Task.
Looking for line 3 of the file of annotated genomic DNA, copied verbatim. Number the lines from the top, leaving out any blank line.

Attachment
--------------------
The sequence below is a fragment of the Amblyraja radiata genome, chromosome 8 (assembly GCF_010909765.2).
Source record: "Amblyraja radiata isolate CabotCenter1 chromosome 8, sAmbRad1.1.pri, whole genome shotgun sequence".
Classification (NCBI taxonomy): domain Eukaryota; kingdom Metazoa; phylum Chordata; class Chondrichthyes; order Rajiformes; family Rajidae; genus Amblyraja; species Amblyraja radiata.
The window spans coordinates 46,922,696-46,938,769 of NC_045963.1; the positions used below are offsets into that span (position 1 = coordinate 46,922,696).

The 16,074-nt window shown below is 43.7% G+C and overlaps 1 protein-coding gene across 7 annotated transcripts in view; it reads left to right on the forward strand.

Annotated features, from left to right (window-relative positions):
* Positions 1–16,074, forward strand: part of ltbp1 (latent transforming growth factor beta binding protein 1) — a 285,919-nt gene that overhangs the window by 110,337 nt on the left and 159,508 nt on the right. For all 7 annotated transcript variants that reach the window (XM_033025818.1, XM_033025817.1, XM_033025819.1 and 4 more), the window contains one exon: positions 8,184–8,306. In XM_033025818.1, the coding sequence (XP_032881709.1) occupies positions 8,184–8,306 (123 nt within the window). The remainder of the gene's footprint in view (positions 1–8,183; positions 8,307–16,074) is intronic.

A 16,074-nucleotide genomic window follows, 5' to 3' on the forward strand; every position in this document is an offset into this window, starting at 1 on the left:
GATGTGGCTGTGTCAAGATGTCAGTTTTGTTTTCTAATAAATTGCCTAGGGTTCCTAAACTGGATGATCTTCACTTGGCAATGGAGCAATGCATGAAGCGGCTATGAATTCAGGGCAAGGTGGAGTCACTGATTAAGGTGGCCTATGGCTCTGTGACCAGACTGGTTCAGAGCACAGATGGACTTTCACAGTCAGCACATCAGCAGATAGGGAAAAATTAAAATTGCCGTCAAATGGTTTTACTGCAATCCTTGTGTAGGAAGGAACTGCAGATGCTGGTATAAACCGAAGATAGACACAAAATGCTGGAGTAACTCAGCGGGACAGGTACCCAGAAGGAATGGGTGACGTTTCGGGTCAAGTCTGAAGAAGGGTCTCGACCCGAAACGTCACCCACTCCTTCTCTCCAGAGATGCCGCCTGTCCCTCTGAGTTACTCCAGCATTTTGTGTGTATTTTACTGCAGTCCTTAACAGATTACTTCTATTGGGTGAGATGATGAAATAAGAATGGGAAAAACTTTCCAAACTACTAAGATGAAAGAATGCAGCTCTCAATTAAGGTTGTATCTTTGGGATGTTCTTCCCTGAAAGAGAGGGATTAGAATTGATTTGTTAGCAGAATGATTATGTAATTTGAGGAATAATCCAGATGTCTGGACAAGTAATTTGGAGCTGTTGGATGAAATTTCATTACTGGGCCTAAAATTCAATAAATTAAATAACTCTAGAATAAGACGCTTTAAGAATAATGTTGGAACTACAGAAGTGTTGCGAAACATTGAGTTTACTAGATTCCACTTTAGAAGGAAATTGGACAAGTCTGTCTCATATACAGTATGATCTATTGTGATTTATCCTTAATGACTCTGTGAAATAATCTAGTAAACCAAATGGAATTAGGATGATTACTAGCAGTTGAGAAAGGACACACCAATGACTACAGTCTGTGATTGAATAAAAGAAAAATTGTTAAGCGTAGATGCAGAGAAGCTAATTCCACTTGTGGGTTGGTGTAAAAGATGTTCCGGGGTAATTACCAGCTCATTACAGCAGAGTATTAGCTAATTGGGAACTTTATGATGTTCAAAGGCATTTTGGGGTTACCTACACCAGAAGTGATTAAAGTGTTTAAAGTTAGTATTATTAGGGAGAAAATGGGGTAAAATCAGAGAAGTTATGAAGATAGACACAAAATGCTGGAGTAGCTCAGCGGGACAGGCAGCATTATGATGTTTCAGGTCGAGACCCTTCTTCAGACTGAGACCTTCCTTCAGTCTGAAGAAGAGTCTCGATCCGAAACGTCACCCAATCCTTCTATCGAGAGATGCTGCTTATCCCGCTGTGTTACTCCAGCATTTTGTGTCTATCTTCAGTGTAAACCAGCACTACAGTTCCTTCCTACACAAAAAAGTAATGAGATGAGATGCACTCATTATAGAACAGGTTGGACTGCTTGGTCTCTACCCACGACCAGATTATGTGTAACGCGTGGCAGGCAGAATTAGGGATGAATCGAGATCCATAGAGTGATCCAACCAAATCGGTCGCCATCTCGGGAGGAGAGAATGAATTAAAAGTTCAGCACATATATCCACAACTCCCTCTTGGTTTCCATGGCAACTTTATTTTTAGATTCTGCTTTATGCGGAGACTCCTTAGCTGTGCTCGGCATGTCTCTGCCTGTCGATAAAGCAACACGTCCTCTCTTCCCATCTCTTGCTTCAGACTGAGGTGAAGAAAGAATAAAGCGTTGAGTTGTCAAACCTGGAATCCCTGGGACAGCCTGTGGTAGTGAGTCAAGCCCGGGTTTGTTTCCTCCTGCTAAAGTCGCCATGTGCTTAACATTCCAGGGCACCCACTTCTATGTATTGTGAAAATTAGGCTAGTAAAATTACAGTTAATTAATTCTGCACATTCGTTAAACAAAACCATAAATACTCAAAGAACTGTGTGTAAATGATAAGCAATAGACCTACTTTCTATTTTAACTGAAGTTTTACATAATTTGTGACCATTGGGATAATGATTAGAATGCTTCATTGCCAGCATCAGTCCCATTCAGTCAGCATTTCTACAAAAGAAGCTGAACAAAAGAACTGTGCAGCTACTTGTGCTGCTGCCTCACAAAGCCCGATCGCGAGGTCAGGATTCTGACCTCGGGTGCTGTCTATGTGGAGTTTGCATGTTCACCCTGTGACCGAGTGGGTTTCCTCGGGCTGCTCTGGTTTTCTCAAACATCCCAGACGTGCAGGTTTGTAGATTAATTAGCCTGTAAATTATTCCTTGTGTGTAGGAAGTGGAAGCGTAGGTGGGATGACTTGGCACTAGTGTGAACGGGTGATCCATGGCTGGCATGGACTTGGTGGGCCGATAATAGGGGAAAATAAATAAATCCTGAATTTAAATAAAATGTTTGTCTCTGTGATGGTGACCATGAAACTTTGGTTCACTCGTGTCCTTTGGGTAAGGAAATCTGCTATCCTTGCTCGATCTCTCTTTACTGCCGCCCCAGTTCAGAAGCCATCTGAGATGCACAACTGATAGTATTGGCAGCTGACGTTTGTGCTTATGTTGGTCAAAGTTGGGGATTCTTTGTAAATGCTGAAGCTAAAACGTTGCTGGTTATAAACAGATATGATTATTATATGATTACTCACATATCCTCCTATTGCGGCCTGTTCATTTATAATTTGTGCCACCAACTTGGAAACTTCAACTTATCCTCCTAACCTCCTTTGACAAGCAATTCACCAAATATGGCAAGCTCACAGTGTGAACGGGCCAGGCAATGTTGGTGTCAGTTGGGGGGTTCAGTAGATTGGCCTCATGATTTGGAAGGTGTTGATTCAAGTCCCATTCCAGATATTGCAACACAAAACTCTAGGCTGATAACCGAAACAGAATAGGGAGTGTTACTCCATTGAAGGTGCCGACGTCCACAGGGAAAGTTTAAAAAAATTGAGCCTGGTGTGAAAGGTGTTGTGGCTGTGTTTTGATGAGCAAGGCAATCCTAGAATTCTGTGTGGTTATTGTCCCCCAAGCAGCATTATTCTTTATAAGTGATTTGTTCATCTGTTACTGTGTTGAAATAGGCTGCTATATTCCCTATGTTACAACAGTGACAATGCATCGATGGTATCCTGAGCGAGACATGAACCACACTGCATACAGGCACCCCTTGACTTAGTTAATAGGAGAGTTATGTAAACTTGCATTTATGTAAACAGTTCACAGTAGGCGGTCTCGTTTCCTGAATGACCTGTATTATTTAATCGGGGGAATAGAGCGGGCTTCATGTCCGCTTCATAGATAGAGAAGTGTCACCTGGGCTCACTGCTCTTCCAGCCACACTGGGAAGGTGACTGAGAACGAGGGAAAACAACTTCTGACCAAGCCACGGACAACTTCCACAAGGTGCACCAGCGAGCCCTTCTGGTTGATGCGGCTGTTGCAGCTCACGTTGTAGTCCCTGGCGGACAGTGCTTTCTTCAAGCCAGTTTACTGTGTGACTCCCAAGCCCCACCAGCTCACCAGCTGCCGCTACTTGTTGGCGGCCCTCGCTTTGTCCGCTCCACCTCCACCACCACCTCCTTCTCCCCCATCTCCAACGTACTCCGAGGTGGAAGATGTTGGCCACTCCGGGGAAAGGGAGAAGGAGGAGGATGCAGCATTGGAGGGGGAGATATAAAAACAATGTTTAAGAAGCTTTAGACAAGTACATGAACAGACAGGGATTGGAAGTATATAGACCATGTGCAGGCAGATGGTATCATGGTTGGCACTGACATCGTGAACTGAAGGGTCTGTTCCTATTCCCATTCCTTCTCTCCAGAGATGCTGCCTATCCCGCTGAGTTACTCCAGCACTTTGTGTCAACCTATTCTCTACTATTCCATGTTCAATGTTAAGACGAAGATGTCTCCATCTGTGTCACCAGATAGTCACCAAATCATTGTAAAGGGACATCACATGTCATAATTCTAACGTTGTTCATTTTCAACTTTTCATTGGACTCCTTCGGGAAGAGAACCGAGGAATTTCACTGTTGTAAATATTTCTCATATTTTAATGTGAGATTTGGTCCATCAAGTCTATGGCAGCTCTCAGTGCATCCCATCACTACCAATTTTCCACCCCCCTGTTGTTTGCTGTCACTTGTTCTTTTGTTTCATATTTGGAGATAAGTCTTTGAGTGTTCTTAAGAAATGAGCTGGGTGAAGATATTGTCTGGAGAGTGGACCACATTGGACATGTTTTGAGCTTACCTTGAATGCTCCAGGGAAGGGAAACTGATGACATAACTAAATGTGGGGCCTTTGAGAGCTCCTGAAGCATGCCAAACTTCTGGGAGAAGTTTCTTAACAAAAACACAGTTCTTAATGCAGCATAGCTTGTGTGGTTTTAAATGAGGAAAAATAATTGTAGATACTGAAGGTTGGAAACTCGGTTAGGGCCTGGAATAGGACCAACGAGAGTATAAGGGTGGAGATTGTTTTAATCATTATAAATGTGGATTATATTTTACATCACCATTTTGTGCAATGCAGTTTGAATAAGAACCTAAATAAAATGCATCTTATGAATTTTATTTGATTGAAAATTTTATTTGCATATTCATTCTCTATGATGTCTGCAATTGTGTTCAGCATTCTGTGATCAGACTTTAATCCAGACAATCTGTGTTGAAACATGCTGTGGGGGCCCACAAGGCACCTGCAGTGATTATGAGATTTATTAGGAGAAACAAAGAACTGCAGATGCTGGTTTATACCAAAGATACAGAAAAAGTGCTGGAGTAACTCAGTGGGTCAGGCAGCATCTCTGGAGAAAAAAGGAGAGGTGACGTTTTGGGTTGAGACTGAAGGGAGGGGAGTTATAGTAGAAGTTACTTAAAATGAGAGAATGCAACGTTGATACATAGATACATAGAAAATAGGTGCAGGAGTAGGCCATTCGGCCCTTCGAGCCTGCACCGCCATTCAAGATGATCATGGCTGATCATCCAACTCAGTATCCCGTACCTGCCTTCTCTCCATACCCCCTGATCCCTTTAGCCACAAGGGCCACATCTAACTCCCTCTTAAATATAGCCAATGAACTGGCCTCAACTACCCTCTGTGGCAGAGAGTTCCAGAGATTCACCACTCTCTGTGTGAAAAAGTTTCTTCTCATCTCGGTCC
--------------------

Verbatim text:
Classification (NCBI taxonomy): domain Eukaryota; kingdom Metazoa; phylum Chordata; class Chondrichthyes; order Rajiformes; family Rajidae; genus Amblyraja; species Amblyraja radiata.